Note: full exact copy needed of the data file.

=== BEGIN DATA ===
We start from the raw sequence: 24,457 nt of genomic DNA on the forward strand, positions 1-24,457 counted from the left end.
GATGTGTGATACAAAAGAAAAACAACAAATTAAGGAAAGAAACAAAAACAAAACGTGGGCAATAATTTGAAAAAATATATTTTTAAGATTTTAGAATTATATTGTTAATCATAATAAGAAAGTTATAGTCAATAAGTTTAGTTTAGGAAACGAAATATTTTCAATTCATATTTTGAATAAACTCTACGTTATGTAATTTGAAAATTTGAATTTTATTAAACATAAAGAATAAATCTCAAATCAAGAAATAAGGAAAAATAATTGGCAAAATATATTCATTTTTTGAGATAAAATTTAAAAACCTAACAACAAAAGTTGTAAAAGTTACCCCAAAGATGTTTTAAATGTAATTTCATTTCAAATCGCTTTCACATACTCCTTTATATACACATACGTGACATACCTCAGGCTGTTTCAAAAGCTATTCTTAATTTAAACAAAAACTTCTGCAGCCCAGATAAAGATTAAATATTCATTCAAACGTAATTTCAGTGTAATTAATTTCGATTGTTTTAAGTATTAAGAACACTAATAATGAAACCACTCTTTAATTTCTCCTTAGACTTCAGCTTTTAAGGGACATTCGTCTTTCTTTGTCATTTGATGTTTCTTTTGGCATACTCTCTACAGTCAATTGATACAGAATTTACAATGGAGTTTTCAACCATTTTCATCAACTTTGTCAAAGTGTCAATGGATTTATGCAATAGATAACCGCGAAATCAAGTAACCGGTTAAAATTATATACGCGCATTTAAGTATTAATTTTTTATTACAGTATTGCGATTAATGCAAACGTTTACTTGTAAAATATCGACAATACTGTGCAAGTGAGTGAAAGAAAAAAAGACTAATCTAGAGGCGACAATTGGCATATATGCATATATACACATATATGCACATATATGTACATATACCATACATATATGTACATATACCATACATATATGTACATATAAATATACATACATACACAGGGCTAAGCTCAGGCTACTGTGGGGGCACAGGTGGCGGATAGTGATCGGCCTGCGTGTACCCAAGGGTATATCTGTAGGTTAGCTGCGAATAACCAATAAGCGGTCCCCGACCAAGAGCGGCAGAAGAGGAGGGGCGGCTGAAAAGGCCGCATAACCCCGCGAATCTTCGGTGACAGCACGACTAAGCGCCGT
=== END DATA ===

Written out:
We start from the raw sequence: 24,457 nt of genomic DNA on the forward strand, positions 1-24,457 counted from the left end.
GATGTGTGATACAAAAGAAAAACAACAAATTAAGGAAAGAAACAAAAACAAAACGTGGGCAATAATTTGAAAAAATATATTTTTAAGATTTTAGAATTATATTGTTAATCATAATAAGAAAGTTATAGTCAATAAGTTTAGTTTAGGAAACGAAATATTTTCAATTCATATTTTGAATAAACTCTACGTTATGTAATTTGAAAATTTGAATTTTATTAAACATAAAGAATAAATCTCAAATCAAGAAATAAGGAAAAATAATTGGCAAAATATATTCATTTTTTGAGATAAAATTTAAAAACCTAACAACAAAAGTTGTAAAAGTTACCCCAAAGATGTTTTAAATGTAATTTCATTTCAAATCGCTTTCACATACTCCTTTATATACACATACGTGACATACCTCAGGCTGTTTCAAAAGCTATTCTTAATTTAAACAAAAACTTCTGCAGCCCAGATAAAGATTAAATATTCATTCAAACGTAATTTCAGTGTAATTAATTTCGATTGTTTTAAGTATTAAGAACACTAATAATGAAACCACTCTTTAATTTCTCCTTAGACTTCAGCTTTTAAGGGACATTCGTCTTTCTTTGTCATTTGATGTTTCTTTTGGCATACTCTCTACAGTCAATTGATACAGAATTTACAATGGAGTTTTCAACCATTTTCATCAACTTTGTCAAAGTGTCAATGGATTTATGCAATAGATAACCGCGAAATCAAGTAACCGGTTAAAATTATATACGCGCATTTAAGTATTAATTTTTTATTACAGTATTGCGATTAATGCAAACGTTTACTTGTAAAATATCGACAATACTGTGCAAGTGAGTGAAAGAAAAAAAGACTAATCTAGAGGCGACAATTGGCATATATGCATATATACACATATATGCACATATATGTACATATACCATACATATATGTACATATACCATACATATATGTACATATAAATATACATACATACACAGGGCTAAGCTCAGGCTACTGTGGGGGCACAGGTGGCGGATAGTGATCGGCCTGCGTGTACCCAAGGGTATATCTGTAGGTTAGCTGCGAATAACCAATAAGCGGTCCCCGACCAAGAGCGGCAGAAGAGGAGGGGCGGCTGAAAAGGCCGCATAACCCCGCGAATCTTCGGTGACAGCACGACTAAGCGCCGT